When you are doing quests, it often seems as if the distances in Medieval Dynasty are a bit too long: There are a lot of quests where you need several steps, each of which requires you to run to another village, with a typical distance of around 1 kilometer. Running 1 kilometer in Medieval Dynasty takes about 4 minutes real time, and that feels long compared to other games with quests, where quest targets are usually closer by (sometimes ridiculously too close). Those 4 minutes real time are 2 hours in game, which appears a lot of time to run 1 kilometer. And villages being only 1 kilometer or less apart seems very close, compared to the distances between villages in real life. Between doing your daily chores, and having to run for (in-game) hours between villages for quests, or to buy and sell stuff, in the early game it appears as if you never have enough time between seasons.

But later in the game you have done all the story quests, and you have outsourced your daily chores to your villagers. Then, if you want to play Medieval Dynasty more like a village management simulation, you run into the opposite problem: There is no way to speed up time. If you are just waiting for seasons to pass, you just stand around for a long time in real-world minutes and hours.

Some of these issues could be solved, for example by adding an option to speed up time. But fundamentally there are conflicts between how many real-time minutes a player wants to spend on a task, and how realistic that feels in game-world hours and days. The same thing applies to distances: Google says that medieval villages in Europe were about 5-6 kilometers apart, an hour of brisk walk. I certainly wouldn't want to go questing in Medieval Dynasty if distances were 5 times bigger. And with the world being hand-crafted, a much larger map would also be a lot more work for the developers. So I do think that in the interest of gameplay flow, we need to live with life simulation games which don't feel very realistic, and in which time and space is compressed.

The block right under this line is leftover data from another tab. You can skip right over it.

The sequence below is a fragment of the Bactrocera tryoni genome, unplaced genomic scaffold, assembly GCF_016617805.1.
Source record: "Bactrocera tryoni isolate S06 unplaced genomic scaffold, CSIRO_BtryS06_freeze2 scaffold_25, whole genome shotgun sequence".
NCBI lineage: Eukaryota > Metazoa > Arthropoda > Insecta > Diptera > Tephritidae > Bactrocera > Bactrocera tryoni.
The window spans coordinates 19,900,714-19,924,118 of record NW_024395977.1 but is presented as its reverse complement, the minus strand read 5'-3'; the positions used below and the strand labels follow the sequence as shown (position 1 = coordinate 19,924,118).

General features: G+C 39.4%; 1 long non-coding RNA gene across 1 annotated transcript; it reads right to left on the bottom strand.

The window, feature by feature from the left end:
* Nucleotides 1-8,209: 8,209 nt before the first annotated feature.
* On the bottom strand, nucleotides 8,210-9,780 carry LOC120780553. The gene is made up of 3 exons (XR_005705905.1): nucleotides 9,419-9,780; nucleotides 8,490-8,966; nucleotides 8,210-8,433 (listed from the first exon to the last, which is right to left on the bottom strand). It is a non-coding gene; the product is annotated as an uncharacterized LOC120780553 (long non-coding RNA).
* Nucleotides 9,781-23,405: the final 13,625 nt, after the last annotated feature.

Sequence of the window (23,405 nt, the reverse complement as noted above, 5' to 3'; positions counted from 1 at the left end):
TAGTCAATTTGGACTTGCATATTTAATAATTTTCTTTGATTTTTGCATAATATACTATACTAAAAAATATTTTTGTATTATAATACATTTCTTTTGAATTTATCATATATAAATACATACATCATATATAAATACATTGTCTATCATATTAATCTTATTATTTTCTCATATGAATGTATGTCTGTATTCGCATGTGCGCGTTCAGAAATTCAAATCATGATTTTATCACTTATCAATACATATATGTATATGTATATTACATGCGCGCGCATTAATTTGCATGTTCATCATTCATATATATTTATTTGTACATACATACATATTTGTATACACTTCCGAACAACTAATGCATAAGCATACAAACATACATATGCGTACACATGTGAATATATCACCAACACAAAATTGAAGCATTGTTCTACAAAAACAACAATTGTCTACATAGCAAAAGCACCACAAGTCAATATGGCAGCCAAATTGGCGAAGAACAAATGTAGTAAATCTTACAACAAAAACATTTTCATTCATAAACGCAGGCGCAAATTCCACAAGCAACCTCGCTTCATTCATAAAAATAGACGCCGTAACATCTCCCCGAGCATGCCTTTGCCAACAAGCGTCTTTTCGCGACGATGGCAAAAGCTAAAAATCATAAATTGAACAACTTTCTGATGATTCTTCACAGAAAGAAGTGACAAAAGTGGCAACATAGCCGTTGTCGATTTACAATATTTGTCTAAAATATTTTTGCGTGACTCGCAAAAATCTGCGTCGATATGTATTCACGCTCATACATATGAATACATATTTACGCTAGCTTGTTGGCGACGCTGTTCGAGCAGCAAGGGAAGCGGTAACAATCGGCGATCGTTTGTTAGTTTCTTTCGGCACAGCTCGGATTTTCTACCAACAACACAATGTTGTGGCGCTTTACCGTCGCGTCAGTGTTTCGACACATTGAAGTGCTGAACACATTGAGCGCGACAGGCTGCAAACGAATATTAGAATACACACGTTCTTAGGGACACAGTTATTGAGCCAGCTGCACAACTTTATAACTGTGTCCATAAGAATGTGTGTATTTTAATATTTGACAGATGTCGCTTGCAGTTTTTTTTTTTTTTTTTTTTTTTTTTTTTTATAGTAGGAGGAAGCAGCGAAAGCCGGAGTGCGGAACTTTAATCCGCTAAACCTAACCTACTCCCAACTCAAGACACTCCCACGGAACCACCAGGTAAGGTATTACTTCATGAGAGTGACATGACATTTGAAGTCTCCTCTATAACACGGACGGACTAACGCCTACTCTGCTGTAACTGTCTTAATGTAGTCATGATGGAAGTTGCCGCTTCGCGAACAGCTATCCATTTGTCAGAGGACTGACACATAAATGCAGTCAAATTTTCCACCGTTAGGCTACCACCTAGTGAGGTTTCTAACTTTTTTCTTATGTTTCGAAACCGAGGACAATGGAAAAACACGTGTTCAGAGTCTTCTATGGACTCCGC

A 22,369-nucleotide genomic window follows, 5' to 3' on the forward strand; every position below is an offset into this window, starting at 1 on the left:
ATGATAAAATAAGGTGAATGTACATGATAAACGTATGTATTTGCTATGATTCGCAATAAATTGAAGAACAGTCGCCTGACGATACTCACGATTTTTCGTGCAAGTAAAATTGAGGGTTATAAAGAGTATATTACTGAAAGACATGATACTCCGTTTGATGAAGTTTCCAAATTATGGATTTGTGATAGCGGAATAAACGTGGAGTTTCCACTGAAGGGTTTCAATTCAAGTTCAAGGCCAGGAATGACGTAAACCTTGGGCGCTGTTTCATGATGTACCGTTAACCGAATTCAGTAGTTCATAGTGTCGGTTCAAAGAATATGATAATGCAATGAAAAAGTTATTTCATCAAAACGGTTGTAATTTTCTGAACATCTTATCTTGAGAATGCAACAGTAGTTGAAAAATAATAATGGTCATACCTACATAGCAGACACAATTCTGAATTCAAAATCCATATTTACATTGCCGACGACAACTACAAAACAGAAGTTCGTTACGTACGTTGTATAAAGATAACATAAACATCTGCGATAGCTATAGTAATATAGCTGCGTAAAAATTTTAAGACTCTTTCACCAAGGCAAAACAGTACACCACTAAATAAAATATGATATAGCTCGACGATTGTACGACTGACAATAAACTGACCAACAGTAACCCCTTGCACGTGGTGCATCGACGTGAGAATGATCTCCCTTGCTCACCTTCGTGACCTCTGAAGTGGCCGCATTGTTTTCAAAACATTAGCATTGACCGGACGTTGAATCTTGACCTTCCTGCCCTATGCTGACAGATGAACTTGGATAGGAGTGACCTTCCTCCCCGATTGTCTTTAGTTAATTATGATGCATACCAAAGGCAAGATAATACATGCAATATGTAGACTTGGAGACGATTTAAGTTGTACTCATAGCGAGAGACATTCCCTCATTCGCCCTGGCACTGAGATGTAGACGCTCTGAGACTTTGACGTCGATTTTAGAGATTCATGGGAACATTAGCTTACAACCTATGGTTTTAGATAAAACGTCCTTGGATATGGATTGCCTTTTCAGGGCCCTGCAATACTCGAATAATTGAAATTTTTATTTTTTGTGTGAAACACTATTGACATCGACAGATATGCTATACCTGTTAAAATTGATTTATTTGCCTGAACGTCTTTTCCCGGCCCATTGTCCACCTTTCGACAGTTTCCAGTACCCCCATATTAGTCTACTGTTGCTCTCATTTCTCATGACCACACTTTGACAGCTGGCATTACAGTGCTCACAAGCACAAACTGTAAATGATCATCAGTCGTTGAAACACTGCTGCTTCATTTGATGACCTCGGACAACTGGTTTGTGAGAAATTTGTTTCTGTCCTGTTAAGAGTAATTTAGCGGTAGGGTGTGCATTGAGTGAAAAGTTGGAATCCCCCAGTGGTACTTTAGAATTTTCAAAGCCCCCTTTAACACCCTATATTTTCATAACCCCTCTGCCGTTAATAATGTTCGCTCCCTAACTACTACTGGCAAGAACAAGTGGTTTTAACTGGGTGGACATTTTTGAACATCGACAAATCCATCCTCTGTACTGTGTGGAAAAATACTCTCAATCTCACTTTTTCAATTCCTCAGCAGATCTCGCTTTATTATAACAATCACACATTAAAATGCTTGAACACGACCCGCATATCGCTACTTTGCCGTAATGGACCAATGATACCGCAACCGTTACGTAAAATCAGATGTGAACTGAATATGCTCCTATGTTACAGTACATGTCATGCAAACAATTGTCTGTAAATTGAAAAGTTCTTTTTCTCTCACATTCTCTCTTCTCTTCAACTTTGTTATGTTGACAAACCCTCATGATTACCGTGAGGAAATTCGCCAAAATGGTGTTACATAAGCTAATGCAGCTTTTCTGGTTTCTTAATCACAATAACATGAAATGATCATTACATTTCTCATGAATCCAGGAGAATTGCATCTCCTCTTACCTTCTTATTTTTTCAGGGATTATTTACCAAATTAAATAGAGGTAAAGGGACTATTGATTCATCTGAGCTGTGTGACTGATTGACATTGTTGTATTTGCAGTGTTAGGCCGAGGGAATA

Friday, May 03, 2024
Tainted Grail: Kings of Ruin

Back in September 2022 I backed Tainted Grail: Kings of Ruin on Gamefound for $140 plus shipping. Of this, $99 was for the Kings of Ruin stand-alone expansion to Tainted Grail, while the rest was mostly for updating the original Tainted Grail: Fall of Avalon and expansions to rules version 2.0. I now have started a Tainted Grail: Fall of Avalon campaign twice, and never finished one. I never even started one of the first two expansions. So now Kings of Ruin arrived on my doorstep, and I am not even sure I'll ever play it.

The 1.0 version of Tainted Grail: Fall of Avalon is a bit grindy. Rules 2.0 make it less grindy, but there were already a number of suggestion for rules variants in the original rule book, and for house rules on various forums to achieve the same goal. When using these, it turns out that the grind isn't the only problem of the game. The more fundamental problem of Tainted Grail is the combat system. Combat is fiddly and slow, and generally not much fun. That also makes character progression not much fun, as much of this progression is achieved by adding more cards to your combat deck. Even if you carefully thin out your deck to improve chances to draw these new and better cards, you still aren't sure to draw them in any given combat. The difficulty progression of the game over time means that while at the start of the game the combat is still okay-ish, with every further chapter into the game the health of the monsters you fight increase, and thus the length of combat increases. Thus you get into situations like just wanting to go on a quick hunt to replenish food supplies, and ending up randomly encountering a major threat, which then can take half an hour to beat. This is still playable in solo mode, or maximum two players, but with 4 players the slow combat is just killing the narrative flow of the game.